I love lots of apps that I get from the App Store. Everything you could possibly want…”there’s an app for that.” (With maybe the exception of Flash. Are you listening Apple?) But Ustream Live Broadcaster definitely hits it out of the park. As a teacher, the thing I am most concerned about after my students is parent communication. We have lots of opportunities for parents to come and hear about what their children are learning, but it’s a completely different experience to see it. As such, we post lots of pictures on our grade level website; everything from field trips to day to day life in the classroom. We even have a few video clips, raw, to be sure, but fun for families to watch once the event has been recorded and archived. Ustream Live Broadcaster, however, has made it possible for families to watch while it happens.
We first experimented with Ustream during our Curriculum Night. The turnout, typically, at 5th grade is fairly low, but that doesn’t mean that people are not interested. Cooking dinner or taking care of the children at home takes precedence, as well it should. Ustreaming Curriculum Night meant that our families did not have to choose or go out of their way to do both. We were also very lucky to have a parent (Thank you again @ParkRat!) who was willing to help us get equipment set up and video tape while we were sharing. 
With the app for iPhone, I’ve been able to live stream both our Market Day event and a Winter Assembly at school. Did I mention live? Families can see what their children are doing and learning, and they don’t have to wait for us, the teachers, to get home, go through the footage, and upload it to our website. It’s the next best thing to being there in person. And setting it up? Easy as pie. I just go to the Ustream website, schedule a show, get the embed code, and copy paste to our website. Then I start up the app on my iPhone, and shoot. If you can copy and paste and hit the record button, you can use Ustream. It has been one of the simplest, easiest, most economical (it’s a free app!) ways to communicate with parents and the larger school community.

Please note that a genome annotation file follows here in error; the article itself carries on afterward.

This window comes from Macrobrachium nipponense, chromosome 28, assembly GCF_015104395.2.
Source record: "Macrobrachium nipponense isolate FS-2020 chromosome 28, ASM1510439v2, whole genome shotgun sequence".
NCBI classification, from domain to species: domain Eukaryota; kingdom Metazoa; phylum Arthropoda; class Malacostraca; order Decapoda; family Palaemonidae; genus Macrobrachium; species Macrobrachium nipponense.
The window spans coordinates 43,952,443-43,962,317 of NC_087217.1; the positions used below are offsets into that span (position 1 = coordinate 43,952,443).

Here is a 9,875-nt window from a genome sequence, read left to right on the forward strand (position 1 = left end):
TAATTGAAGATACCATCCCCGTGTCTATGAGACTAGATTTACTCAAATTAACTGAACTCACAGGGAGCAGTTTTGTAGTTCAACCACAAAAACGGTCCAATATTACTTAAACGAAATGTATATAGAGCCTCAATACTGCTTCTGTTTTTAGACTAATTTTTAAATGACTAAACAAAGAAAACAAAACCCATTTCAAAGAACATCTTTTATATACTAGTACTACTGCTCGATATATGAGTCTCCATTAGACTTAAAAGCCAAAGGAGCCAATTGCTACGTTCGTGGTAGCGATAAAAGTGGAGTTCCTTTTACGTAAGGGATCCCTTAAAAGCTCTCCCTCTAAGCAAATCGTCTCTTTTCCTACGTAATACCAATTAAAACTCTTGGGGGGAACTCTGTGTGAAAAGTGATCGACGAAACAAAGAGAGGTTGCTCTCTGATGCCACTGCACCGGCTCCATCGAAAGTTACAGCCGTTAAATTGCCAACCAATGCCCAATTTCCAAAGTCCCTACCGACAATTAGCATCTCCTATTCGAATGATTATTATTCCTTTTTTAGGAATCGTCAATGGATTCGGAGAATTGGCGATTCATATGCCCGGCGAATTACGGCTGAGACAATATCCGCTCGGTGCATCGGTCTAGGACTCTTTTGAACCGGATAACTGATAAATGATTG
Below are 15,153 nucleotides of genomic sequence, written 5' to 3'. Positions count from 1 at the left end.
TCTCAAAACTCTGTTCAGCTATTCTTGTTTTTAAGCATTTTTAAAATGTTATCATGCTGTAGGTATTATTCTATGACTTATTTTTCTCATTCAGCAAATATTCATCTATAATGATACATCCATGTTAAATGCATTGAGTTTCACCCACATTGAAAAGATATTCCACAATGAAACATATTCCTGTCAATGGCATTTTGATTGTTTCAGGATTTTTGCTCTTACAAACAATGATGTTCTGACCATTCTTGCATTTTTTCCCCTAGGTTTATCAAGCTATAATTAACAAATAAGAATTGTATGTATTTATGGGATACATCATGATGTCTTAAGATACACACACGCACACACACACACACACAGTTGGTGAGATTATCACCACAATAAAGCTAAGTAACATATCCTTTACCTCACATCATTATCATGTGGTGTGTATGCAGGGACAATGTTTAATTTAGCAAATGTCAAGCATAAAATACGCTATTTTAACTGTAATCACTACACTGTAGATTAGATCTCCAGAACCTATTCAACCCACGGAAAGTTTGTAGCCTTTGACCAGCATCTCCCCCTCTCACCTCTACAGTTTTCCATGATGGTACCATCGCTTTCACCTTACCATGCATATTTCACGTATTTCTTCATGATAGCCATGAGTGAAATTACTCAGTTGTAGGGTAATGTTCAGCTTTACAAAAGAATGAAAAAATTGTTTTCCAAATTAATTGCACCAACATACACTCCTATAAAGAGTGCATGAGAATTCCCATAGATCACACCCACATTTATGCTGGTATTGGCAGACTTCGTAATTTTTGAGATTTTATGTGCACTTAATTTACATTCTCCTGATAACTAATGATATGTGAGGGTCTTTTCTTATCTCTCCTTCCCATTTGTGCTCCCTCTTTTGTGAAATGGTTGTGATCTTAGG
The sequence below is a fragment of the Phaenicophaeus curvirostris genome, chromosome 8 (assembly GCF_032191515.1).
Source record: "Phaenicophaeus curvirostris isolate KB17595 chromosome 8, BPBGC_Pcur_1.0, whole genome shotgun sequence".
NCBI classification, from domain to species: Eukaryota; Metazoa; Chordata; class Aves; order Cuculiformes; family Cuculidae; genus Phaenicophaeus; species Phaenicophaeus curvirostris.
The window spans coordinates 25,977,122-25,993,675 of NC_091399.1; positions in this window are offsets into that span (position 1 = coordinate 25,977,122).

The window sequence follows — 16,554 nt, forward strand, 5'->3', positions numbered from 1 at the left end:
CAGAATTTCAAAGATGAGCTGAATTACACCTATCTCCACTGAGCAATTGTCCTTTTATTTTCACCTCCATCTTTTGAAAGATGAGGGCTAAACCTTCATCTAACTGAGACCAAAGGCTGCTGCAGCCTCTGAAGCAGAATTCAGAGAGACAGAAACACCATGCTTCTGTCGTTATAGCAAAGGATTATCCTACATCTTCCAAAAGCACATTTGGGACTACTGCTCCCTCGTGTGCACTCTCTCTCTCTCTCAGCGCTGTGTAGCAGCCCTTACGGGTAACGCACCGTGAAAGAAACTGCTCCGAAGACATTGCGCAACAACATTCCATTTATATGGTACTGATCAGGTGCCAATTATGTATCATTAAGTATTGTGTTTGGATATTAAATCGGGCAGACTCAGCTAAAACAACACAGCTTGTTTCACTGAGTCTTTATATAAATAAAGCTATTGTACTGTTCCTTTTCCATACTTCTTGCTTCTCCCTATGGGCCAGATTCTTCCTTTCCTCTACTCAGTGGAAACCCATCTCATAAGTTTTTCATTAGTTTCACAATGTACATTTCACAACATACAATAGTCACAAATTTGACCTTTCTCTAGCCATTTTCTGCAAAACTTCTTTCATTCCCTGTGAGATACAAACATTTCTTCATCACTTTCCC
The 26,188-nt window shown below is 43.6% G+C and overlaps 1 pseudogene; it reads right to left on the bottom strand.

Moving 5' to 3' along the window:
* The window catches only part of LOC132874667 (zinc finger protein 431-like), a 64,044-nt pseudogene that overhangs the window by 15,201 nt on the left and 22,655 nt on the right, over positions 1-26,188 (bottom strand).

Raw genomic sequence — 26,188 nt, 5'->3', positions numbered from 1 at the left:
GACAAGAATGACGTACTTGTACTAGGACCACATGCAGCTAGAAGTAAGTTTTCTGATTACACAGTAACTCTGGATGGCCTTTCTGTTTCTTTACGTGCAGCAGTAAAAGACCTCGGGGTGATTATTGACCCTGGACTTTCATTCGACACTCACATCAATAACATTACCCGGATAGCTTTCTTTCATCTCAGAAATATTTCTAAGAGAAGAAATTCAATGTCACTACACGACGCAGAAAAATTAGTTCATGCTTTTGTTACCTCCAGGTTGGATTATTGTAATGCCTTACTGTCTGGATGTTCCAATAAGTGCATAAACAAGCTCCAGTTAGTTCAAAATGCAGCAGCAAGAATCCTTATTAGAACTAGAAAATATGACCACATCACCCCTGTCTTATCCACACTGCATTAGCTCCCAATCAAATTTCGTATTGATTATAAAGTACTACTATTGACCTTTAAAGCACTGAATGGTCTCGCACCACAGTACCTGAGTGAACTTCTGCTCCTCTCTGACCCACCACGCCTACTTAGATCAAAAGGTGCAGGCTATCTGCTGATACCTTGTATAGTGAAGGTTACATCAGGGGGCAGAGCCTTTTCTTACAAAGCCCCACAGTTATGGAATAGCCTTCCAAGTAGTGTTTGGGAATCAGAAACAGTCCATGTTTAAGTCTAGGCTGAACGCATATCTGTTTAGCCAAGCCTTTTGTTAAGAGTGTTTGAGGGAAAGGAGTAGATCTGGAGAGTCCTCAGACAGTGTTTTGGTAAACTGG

My Ustream Live Broadcaster plans for 2010? You can be sure our families will be seeing lots of our field trips and other in-school events…live.

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A little late for the holiday season, but ImageChef is an interesting take on word clouds. There are other capabilities, but this was nice and quick. It took all of 30 seconds. Check it out!

wordchef

Much of our professional development over the past two years has been in the instruction of reading. We were even lucky enough to have 10 teachers go to New York to attend the Teacher’s College Reading Summer Institute headed by Lucy Calkins, language arts extraordinaire. If one thing that was deemed crucial, it was that we get a “just right book” in the hands of every child. Scholastic must be thinking along the same lines, because they just made a widget available that allows you to search their Book Wizard for reading levels. Embedable on your blog or website, this tool makes it simple for parents and students to use in their search for appropriate reading material.
http://www.scholastic.com/tbwwidget/